Students quiz Norwich South candidates on Brexit, tuition fees and voting age at hustings
PUBLISHED: 18:16 17 May 2017 | UPDATED: 18:16 17 May 2017
Copyright: Archant 2017
Students at a city school have quizzed candidates hoping to be the next MP for Norwich South tackling issues from tuition fees to zero hour contracts.
Pupils from the City of Norwich School Sixth Form spent an hour listening to the four candidates; Labour’s Clive Lewis, the Conservative’s Lana Hempsall, the Green’s Richard Bearman and the Liberal Democrat’s James Wright, respond to the questions they wanted answered.
Questions varied from how to deal with the aftermath of Brexit to the future of the NHS. But with the majority of the people in the room aged between 16 and 18 one of the most pressing concerns was tuition fees.
Mr Lewis reiterated the Labour manifesto which states that they want to abolish tuition fees and said the policy was about ‘collectivity”.
Addressing the students he said: “You are the glue of society, you make society what it is and you pay your taxes and that is how you fund an education system. Abolish tuition fees, put it back on taxation, collectively funded, and I think that is the way to go for the 21st century.”
The Green candidate Mr Bearman also said his party do not want tuition fees for higher education. He added: “I subscribe to the idea universities should be for those who want to achieve well and do well and we should have much better and stronger apprenticeships.”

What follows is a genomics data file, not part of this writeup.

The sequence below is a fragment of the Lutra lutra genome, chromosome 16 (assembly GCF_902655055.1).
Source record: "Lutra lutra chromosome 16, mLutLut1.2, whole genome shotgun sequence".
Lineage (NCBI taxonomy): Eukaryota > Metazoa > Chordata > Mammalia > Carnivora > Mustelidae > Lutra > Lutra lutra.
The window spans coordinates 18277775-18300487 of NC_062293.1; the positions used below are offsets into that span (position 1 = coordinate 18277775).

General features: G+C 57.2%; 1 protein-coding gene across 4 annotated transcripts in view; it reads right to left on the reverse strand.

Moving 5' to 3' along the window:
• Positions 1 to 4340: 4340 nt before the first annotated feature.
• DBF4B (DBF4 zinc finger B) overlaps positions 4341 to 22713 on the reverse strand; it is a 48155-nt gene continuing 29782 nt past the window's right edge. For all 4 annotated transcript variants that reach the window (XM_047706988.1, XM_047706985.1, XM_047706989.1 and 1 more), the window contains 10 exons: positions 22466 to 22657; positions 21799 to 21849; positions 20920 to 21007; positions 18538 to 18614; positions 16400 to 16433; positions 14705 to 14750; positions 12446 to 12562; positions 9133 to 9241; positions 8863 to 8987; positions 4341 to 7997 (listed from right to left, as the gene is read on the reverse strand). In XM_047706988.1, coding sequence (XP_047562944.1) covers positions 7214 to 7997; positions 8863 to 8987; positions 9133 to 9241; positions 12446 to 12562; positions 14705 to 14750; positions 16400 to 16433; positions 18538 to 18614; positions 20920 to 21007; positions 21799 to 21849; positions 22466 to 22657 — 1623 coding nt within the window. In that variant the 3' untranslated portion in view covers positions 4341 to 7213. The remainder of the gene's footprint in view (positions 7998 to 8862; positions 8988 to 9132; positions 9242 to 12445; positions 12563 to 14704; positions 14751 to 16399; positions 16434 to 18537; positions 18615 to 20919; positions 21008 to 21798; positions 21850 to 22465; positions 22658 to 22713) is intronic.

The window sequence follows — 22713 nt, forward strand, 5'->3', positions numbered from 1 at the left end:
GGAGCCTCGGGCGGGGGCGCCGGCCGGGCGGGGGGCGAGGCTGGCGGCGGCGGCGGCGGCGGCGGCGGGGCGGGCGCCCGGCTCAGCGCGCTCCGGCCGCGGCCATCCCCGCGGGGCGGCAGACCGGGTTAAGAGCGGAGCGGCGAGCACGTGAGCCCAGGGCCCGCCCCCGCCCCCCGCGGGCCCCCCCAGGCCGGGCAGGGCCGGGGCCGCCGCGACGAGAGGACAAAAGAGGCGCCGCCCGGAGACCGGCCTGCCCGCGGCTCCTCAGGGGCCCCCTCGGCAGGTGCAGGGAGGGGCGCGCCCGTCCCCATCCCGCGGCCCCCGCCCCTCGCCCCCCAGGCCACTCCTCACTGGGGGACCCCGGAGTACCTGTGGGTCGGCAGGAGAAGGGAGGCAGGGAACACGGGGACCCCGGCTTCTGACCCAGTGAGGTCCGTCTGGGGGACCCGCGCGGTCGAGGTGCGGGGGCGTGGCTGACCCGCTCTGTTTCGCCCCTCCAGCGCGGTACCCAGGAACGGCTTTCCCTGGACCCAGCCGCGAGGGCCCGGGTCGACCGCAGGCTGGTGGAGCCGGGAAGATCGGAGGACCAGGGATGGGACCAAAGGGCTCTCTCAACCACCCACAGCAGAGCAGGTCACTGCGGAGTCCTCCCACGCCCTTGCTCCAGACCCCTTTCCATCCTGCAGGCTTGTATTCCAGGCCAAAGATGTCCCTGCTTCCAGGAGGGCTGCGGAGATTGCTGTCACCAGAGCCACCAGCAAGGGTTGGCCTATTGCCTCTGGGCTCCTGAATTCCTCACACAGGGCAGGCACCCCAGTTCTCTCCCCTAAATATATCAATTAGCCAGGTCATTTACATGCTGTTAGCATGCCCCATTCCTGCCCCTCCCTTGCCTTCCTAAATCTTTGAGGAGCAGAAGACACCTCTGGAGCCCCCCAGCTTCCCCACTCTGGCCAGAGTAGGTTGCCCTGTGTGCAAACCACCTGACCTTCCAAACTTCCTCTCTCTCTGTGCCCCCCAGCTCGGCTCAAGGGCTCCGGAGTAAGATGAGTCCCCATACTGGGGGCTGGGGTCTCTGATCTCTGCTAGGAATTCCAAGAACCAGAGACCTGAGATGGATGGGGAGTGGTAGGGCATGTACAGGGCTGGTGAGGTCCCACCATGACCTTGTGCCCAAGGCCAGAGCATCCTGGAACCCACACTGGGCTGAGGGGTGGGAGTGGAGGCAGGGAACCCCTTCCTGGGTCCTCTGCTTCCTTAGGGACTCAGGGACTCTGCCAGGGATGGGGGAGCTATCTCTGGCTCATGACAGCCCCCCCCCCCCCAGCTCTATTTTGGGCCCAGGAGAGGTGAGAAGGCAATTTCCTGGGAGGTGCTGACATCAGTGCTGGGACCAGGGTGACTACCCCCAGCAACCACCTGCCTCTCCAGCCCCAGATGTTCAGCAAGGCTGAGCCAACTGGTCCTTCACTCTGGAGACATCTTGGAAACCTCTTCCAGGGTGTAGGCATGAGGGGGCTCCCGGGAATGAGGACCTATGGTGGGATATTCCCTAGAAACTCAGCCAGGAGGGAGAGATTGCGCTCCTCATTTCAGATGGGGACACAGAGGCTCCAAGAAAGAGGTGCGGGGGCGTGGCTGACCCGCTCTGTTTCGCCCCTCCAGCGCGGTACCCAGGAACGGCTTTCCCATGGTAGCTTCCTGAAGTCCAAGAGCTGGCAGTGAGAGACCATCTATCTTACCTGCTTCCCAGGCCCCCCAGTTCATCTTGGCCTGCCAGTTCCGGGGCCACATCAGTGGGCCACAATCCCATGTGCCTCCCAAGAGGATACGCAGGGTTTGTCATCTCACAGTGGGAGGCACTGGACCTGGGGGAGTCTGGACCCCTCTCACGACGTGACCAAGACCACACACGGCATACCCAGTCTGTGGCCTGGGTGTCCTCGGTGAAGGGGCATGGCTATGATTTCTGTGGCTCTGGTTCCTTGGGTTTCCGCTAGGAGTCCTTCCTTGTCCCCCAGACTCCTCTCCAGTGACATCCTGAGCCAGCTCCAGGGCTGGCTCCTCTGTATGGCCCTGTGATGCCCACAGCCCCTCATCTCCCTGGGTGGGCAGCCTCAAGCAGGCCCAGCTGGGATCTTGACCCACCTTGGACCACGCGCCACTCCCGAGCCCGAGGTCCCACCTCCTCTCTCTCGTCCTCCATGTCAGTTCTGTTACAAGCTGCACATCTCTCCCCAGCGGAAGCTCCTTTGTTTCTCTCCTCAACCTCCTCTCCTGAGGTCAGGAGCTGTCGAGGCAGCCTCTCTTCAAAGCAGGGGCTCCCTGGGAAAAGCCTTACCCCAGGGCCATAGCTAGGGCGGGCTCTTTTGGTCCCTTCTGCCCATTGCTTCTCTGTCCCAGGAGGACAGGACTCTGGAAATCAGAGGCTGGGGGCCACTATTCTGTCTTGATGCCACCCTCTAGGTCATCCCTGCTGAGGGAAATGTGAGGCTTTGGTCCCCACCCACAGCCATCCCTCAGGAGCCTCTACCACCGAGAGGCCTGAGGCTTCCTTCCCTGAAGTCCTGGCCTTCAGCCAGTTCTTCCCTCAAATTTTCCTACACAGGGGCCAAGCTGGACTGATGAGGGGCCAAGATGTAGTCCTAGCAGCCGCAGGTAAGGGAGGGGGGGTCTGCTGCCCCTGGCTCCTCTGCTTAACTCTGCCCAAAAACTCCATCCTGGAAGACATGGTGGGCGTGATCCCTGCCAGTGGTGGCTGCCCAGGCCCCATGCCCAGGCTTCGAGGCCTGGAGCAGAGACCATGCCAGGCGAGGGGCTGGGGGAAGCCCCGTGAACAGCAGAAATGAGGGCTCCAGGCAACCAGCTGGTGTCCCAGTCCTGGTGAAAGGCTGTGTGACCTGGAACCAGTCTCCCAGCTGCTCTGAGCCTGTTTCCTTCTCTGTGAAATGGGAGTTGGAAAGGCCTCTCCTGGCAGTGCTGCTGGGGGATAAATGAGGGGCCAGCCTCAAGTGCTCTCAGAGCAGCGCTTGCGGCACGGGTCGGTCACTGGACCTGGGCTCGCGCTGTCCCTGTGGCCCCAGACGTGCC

Mr Wright said that tuition fees are likely to stay but he said his party would like to see repayment thresholds raised and interest rates lowered. He added: “Life is about choices and at the moment I am comfortable with the notion that I would like to see money go into schools to support those at the earliest stages of life.”
The Conservative party are also pledging to keep tuition fees. Mrs Hempsall admitted the fees are “scary” but stated they have helped the country “be cutting edge in terms of science, technology and research”.
The candidates were also quizzed on their stance on the voting age being lowered to 16 as a number of pupils felt they were being excluded from making pivotal decisions about their country.
Mr Lewis and Mr Bearman supported lowering the voting age but both wanted to see political education. Mr Wright also supports voting at 16 but Mrs Hempsall said the issue is “fluid” and she “didn’t mind either way”.